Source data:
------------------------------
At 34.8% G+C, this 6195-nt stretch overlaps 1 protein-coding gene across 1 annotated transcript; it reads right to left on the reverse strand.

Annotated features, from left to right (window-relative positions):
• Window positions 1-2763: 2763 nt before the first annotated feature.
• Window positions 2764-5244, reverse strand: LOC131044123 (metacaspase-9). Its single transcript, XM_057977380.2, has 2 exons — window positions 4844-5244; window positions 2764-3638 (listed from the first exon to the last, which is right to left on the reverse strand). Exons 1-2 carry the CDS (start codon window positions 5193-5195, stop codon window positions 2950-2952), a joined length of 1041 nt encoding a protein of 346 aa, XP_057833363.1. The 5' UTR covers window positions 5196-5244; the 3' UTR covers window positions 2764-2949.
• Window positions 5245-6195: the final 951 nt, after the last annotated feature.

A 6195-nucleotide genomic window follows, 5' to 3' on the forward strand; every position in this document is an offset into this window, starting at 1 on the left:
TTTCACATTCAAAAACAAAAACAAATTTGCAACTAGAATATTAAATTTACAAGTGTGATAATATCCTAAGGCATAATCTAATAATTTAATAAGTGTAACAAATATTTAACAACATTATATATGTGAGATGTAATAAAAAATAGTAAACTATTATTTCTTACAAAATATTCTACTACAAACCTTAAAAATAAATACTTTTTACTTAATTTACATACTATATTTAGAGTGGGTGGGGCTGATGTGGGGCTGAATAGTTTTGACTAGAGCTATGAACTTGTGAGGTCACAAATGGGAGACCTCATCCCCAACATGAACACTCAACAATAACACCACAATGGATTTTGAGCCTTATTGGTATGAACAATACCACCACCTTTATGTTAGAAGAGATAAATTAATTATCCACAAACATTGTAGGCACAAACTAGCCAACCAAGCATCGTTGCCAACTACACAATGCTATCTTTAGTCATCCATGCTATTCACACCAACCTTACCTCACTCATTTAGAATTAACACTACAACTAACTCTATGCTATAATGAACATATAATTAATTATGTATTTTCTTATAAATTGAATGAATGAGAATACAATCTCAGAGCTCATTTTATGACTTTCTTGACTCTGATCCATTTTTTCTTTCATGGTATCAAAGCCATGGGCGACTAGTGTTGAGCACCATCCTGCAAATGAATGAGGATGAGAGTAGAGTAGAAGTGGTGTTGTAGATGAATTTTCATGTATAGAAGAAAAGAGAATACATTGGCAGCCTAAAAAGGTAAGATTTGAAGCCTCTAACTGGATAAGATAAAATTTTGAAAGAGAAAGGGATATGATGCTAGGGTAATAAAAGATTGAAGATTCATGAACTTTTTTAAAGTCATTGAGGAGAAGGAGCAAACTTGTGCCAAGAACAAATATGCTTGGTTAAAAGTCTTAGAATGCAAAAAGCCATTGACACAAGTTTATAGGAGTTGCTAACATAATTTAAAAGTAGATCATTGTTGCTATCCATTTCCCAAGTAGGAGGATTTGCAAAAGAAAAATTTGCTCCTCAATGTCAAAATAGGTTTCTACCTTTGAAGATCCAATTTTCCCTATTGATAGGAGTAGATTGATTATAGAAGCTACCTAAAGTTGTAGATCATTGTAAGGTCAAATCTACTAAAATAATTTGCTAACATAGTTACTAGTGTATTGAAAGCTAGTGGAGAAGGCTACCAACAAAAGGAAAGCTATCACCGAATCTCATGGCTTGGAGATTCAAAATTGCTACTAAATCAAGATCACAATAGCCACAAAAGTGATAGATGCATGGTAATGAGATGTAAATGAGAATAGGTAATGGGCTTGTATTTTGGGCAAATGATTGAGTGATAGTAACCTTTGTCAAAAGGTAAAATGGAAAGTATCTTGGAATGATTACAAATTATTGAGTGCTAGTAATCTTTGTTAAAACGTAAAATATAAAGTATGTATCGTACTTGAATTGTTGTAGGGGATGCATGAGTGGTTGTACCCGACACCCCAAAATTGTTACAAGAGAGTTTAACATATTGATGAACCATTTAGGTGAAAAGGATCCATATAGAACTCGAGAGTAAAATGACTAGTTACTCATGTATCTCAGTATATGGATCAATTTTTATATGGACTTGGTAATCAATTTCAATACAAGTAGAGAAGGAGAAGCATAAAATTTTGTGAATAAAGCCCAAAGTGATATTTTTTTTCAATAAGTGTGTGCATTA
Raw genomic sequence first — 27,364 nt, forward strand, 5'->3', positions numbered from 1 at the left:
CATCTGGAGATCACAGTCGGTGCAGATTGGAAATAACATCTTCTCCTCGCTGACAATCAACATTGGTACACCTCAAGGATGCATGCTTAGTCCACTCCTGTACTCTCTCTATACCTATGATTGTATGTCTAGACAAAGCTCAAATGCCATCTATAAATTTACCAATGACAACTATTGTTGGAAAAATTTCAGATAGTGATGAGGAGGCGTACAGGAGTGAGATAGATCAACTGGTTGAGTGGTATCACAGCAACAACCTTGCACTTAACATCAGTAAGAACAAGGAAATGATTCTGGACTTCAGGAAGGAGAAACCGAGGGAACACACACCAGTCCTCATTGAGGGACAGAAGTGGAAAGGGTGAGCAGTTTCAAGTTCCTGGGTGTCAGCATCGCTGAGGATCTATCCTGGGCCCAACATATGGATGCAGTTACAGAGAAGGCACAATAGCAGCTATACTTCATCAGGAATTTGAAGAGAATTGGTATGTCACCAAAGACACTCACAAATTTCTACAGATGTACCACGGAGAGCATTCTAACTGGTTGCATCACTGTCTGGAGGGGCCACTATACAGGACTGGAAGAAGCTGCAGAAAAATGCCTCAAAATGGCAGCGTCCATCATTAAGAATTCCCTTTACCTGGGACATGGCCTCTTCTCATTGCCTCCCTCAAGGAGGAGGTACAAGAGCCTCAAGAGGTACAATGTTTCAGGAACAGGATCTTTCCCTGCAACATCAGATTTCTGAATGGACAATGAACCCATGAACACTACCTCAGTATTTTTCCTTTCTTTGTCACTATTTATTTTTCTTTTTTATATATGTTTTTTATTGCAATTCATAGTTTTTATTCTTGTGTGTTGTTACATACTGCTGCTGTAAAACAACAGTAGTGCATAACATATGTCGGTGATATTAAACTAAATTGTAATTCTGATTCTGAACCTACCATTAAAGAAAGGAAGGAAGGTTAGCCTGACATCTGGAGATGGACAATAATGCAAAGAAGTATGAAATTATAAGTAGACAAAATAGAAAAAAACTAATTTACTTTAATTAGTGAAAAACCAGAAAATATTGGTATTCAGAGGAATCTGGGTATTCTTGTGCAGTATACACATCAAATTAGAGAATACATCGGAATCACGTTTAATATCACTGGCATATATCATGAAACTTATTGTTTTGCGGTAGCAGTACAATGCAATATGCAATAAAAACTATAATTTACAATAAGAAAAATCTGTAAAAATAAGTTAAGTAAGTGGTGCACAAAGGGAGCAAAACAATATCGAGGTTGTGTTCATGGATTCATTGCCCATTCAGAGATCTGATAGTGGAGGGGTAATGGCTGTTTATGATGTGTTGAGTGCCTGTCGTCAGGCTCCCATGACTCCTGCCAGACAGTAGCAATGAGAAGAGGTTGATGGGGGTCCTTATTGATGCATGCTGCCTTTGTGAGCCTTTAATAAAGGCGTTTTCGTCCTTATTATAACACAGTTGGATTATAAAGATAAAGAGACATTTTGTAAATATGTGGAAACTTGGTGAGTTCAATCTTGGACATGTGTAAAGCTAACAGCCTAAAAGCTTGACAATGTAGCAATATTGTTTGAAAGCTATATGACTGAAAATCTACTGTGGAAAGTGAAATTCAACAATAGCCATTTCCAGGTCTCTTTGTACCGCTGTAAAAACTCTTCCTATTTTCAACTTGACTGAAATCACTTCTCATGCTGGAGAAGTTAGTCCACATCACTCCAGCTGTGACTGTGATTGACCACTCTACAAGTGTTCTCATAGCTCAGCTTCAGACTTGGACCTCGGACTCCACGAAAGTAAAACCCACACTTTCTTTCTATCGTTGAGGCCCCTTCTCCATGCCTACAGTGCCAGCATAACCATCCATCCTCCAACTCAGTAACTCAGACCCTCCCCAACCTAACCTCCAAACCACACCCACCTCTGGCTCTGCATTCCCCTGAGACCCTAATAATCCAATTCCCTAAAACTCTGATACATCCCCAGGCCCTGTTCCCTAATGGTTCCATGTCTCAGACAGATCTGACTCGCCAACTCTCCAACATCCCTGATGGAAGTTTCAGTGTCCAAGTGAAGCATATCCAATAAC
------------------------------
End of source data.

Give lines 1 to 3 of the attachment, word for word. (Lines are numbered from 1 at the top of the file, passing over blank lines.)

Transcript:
At 34.8% G+C, this 6195-nt stretch overlaps 1 protein-coding gene across 1 annotated transcript; it reads right to left on the reverse strand.

Annotated features, from left to right (window-relative positions):
• Window positions 1-2763: 2763 nt before the first annotated feature.